In 2015, Stanford Business School published a fawning interview with Elizabeth Holmes, founder and CEO of Theranos, the now-discredited biotech company that claimed to have invented cheap, effective, and revolutionary blood-testing technology.
In the interview, Holmes said her road to success “wasn’t weighted by influences that I couldn’t do it,” and, perhaps most tellingly, said would-be billionaires should avoid backup plans: “I think that the minute that you have a backup plan, you’ve admitted that you’re not going to succeed.”
That thinking on Jan. 6 resulted in the announcement of 155 layoffs (paywall)—40% of the company’s staff. Those job losses, The Wall Street Journal reported, come on top of 340 cuts in October, leaving Theranos with about a quarter of the staff it had last August. In a statement, awkwardly titled “Company Re-engineers Operations,” the company said it has “identified a core team of 220 professionals to execute on its business plans,” and that its rejiggered executive team has ”substantial additional regulatory, compliance, and operational expertise.”
They’ll need it. In the wake of allegations that Theranos falsified lab results for its blood tests, investigators are examining whether Holmes misled investors and partners about the company’s ”groundbreaking” technology. Theranos faces shareholder lawsuits, regulatory challenges, and federal probes (both criminal and civil). The company has disputed the allegations in the suits, and promised to fight them vigorously.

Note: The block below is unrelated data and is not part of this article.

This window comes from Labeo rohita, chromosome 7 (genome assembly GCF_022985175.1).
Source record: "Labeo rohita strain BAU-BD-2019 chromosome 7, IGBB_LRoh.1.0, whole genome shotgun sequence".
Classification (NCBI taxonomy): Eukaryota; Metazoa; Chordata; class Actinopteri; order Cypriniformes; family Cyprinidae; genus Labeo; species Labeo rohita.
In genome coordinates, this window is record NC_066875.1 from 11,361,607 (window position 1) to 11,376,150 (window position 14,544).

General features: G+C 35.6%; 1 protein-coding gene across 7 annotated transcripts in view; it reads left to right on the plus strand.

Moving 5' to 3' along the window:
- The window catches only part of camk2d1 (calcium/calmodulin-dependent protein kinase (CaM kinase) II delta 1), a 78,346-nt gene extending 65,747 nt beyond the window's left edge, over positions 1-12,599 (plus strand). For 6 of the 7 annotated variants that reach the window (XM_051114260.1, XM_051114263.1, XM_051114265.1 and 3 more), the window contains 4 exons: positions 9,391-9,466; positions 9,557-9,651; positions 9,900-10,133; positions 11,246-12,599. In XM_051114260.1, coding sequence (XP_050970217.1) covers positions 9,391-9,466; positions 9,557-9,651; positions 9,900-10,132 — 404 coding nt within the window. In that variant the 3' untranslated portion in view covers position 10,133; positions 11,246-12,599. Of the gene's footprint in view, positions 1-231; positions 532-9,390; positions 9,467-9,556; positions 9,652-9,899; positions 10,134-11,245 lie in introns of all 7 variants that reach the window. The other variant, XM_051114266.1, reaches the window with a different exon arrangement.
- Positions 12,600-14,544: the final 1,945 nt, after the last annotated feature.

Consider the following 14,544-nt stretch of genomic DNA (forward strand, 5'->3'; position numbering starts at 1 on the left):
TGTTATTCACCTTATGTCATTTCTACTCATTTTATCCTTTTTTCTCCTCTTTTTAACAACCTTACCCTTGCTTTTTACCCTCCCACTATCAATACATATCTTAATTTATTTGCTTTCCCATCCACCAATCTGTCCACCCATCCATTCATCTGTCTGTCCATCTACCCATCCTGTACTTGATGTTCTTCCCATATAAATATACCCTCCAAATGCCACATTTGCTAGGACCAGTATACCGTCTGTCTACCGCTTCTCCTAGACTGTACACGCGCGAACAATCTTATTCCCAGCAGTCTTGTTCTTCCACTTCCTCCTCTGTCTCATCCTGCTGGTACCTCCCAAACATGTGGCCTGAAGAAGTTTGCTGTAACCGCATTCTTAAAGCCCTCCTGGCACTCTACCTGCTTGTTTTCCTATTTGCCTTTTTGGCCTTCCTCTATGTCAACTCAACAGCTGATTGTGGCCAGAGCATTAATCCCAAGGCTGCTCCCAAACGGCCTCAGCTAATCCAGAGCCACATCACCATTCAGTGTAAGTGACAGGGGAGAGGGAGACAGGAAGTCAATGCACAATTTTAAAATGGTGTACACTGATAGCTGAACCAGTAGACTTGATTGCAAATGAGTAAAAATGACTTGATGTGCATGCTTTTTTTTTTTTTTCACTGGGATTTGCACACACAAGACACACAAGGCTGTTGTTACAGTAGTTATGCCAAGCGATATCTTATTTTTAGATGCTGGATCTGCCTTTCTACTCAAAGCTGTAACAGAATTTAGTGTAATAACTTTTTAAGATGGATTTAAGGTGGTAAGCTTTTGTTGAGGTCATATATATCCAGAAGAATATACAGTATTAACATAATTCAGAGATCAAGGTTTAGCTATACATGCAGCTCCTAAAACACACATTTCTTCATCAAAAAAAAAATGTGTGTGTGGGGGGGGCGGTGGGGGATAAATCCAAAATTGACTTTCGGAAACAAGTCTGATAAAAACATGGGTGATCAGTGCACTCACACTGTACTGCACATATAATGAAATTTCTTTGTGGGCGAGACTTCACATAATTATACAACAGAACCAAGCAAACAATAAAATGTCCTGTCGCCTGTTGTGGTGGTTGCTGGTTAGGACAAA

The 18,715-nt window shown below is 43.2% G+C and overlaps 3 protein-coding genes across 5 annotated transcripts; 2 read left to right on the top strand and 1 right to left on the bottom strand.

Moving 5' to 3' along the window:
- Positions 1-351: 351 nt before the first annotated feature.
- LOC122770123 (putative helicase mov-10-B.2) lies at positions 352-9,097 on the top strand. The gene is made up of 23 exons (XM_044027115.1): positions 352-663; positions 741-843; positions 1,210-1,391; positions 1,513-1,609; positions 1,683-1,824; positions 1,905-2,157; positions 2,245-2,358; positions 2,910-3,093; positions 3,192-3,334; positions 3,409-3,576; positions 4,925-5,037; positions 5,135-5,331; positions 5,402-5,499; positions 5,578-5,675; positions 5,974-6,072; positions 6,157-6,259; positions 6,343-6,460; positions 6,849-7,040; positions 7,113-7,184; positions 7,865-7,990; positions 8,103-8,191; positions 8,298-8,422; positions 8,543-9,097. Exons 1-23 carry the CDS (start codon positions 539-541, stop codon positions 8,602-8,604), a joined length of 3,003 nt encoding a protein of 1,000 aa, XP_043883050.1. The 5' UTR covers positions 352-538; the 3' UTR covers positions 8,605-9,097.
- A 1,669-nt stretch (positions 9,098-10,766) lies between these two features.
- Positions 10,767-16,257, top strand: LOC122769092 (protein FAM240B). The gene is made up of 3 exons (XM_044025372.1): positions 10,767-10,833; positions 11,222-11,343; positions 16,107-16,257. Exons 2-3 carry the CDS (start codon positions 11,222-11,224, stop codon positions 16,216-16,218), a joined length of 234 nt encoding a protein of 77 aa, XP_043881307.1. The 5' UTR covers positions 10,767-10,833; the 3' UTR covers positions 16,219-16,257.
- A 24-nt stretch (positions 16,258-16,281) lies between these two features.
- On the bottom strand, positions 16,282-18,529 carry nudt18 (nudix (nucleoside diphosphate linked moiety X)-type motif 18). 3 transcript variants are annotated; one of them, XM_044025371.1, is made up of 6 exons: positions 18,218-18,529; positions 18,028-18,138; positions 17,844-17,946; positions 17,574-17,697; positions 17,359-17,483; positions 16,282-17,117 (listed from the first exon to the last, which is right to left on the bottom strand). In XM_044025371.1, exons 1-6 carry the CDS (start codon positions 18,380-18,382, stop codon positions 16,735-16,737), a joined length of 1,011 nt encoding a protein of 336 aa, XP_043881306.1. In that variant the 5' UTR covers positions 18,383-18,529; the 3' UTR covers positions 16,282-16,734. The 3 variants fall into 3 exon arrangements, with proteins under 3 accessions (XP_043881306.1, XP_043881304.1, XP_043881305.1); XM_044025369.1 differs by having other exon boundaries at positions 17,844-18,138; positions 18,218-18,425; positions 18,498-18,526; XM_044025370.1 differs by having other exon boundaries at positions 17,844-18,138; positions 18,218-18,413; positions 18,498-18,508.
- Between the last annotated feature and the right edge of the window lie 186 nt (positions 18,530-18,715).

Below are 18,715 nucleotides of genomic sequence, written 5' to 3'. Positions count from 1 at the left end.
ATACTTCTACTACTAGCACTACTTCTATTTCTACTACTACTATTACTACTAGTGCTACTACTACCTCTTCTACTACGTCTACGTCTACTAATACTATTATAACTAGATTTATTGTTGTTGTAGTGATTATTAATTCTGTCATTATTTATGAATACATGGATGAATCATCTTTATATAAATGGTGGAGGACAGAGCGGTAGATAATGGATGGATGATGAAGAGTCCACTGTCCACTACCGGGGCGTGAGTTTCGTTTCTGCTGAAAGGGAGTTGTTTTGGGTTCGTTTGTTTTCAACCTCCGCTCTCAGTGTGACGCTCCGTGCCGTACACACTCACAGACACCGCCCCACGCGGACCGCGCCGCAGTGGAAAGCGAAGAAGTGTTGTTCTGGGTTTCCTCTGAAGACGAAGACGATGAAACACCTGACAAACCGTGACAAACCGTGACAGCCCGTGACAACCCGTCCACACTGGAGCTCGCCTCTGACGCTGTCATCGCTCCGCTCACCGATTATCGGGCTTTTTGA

Before its fall from grace, sparked by a 2015 Wall Street Journal investigation (paywall), Theranos had raised some $900 million, and inked a retail partnership with Walgreens, which sunk $140 million into the relationship.
In her Stanford interview, Holmes said that failing was part of the process: “You don’t do something like this without embracing failure constantly.” She also said she’d only hire people willing to go on that ride, and stay on it for the long haul. “This is not, you know, ‘I’m going to go to this company and try it for two years and then go somewhere else,’ and so on and so forth,” she said. “This is about ownership of a mission.”
Here’s hoping Theranos employees had their own backup plans.
This story was updated with the company’s response to lawsuits.